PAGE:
Pennsylvania Law School 1L Study Guide for Torts

Pennsylvania Law School 1L Study Guide for Torts

I. Introduction to Torts

Torts is the body of law covering civil wrongs that aren’t the result of a breach of contract. It offers remedies for individuals who have suffered harm to their legal rights.

II. Intentional Torts

Intentional torts occur when a defendant purposefully inflicts injury upon another. They can be subdivided into two categories: torts against the person and torts against property.

A. Assault and Battery

Assault is the intentional creation of apprehension of harmful or offensive contact, while battery is the intentional harmful or offensive contact. Case study: White v. University of Pennsylvania, where a patient claimed she was assaulted during medical treatment.

B. False Imprisonment

False imprisonment involves the intentional confinement of another person within fixed boundaries.

C. Intentional Infliction of Emotional Distress

Intentional infliction of emotional distress refers to extreme and outrageous conduct intentionally or recklessly causing severe emotional distress. Case study: Hoy v. Angelone, where the court allowed a claim for IIED based on a prank.

D. Trespass to Land

Trespass to Land involves entering another person’s property without consent.

E. Conversion

Conversion is the intentional exercise of control over another’s personal property.

III. Negligence

Negligence is conduct that falls below the standard of care established by law for the protection of others against unreasonable risk of harm.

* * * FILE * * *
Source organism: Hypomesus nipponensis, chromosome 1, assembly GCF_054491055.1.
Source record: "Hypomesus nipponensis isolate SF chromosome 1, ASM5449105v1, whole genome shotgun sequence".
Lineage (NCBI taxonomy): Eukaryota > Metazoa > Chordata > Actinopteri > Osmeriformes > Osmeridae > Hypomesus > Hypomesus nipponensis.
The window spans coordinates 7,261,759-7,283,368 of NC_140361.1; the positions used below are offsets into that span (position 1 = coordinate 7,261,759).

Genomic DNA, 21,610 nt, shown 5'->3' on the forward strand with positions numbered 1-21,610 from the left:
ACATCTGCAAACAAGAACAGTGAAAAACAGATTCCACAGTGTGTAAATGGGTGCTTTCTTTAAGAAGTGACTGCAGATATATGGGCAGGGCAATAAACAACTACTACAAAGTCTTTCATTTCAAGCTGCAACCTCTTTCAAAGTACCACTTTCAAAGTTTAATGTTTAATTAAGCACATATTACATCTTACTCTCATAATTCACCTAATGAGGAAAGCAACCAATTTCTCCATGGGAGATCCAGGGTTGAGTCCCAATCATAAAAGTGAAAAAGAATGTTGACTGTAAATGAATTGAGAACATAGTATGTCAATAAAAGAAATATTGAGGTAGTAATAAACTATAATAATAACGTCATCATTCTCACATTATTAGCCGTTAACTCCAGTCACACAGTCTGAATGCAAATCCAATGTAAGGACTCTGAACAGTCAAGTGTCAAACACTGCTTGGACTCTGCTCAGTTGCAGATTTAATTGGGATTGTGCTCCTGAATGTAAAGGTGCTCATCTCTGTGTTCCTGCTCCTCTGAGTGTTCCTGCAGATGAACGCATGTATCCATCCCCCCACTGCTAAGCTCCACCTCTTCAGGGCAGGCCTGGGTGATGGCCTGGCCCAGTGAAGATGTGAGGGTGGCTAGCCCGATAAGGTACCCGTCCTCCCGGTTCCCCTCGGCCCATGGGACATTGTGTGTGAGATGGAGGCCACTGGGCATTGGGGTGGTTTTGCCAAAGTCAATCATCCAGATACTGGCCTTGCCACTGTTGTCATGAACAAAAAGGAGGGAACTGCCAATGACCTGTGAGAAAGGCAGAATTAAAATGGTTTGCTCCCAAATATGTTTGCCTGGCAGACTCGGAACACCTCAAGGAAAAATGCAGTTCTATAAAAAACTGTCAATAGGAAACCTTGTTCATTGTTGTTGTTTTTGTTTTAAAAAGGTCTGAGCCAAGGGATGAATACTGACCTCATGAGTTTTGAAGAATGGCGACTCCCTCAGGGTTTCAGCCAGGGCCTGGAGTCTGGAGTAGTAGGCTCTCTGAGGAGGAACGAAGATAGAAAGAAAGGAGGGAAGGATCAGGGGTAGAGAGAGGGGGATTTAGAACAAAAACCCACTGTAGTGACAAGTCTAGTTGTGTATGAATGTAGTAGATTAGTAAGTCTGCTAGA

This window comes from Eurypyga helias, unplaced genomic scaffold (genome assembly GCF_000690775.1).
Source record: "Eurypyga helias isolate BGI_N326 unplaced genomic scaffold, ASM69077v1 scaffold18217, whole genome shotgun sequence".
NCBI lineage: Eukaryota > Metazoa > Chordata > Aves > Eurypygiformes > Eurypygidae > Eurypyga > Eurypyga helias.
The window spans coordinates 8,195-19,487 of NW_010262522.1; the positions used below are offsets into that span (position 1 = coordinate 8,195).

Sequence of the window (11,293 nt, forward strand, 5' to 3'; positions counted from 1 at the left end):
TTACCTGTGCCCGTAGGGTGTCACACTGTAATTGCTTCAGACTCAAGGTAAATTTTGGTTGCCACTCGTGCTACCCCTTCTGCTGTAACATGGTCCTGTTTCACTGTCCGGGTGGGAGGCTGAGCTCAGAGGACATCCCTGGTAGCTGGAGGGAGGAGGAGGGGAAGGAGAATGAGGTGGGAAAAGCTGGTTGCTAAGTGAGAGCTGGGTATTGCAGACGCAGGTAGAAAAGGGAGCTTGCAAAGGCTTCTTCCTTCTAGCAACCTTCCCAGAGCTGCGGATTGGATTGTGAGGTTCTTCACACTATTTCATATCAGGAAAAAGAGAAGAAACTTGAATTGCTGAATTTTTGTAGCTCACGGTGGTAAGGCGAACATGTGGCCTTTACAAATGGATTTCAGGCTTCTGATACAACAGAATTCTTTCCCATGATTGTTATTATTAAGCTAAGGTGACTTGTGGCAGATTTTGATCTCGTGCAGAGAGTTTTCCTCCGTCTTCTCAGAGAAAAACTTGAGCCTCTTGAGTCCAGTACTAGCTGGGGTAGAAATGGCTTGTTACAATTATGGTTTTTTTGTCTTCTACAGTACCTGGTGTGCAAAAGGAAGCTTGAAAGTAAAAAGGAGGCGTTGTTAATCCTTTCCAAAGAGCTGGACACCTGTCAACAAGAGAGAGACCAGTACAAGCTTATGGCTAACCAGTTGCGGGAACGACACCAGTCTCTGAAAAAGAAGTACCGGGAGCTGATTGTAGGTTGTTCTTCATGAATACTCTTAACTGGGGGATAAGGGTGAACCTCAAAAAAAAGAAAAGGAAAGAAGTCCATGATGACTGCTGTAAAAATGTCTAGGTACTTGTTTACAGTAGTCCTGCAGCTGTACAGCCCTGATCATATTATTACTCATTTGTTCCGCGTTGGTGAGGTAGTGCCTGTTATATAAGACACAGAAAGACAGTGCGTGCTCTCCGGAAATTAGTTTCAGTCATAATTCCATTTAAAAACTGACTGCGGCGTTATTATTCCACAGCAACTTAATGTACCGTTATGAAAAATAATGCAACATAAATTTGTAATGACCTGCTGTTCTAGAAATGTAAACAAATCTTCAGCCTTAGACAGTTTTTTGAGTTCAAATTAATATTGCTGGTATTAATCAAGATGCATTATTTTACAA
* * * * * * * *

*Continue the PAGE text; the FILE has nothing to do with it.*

A. Duty

The duty refers to the responsibility one person owes to another. Case study: Althaus v. Cohen, where the standard of care for psychotherapists was established.

B. Breach

The breach is the violation of the duty.

C. Causation

Causation is the link between the defendant’s breach and the plaintiff’s harm.

D. Damages

Damages are the harm suffered by the plaintiff.

IV. Strict Liability

Strict liability is a legal doctrine that holds a defendant liable for harm, regardless of their intent or negligence. It often applies to abnormally dangerous activities.

V. Products Liability

Products liability refers to the liability of any party along the chain of manufacture for damage caused by a product.

VI. Defamation

Defamation is the communication of a false statement that harms the reputation of an individual person, business, or entity.

VII. Invasion of Privacy

Invasion of privacy involves intrusion into one’s private affairs, public disclosure of private facts, and false light.

VIII. Nuisance

A nuisance is an unreasonable interference with a right common to the general public.

IX. Defenses to Torts

Defenses include consent, self-defense, defense of others, defense of property, necessity, and privilege.

X. Damages

Damages in tort cases are typically compensatory, aiming to restore the injured party to the position they would have been in had the tort not occurred.

In preparation for exams, it’s essential to understand how these concepts apply to various fact scenarios, being mindful of Pennsylvania’s specific interpretations and applications of these legal theories. Understanding case law, the IRAC (Issue, Rule, Analysis, Conclusion) method, and how to apply legal principles to factual situations are key to success in a Torts class.

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